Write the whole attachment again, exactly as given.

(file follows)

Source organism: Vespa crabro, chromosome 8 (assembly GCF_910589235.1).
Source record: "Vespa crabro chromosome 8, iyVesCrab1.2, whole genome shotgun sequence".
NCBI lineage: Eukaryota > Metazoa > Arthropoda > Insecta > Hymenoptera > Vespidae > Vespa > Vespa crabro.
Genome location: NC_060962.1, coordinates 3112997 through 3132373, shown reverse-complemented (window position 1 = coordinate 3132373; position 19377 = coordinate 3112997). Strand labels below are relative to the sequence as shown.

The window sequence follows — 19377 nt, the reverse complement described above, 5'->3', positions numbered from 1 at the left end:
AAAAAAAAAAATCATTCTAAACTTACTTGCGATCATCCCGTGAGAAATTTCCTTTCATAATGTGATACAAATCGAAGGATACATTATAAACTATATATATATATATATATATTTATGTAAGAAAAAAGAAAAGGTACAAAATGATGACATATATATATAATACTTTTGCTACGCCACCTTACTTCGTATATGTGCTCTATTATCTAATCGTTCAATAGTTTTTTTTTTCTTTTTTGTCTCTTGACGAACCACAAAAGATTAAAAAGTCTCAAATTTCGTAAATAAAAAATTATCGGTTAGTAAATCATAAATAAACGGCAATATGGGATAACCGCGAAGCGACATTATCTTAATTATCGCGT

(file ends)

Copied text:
Source organism: Vespa crabro, chromosome 8 (assembly GCF_910589235.1).
Source record: "Vespa crabro chromosome 8, iyVesCrab1.2, whole genome shotgun sequence".
NCBI lineage: Eukaryota > Metazoa > Arthropoda > Insecta > Hymenoptera > Vespidae > Vespa > Vespa crabro.
Genome location: NC_060962.1, coordinates 3112997 through 3132373, shown reverse-complemented (window position 1 = coordinate 3132373; position 19377 = coordinate 3112997). Strand labels below are relative to the sequence as shown.

The window sequence follows — 19377 nt, the reverse complement described above, 5'->3', positions numbered from 1 at the left end:
AAAAAAAAAAATCATTCTAAACTTACTTGCGATCATCCCGTGAGAAATTTCCTTTCATAATGTGATACAAATCGAAGGATACATTATAAACTATATATATATATATATATATTTATGTAAGAAAAAAGAAAAGGTACAAAATGATGACATATATATATAATACTTTTGCTACGCCACCTTACTTCGTATATGTGCTCTATTATCTAATCGTTCAATAGTTTTTTTTTTCTTTTTTGTCTCTTGACGAACCACAAAAGATTAAAAAGTCTCAAATTTCGTAAATAAAAAATTATCGGTTAGTAAATCATAAATAAACGGCAATATGGGATAACCGCGAAGCGACATTATCTTAATTATCGCGT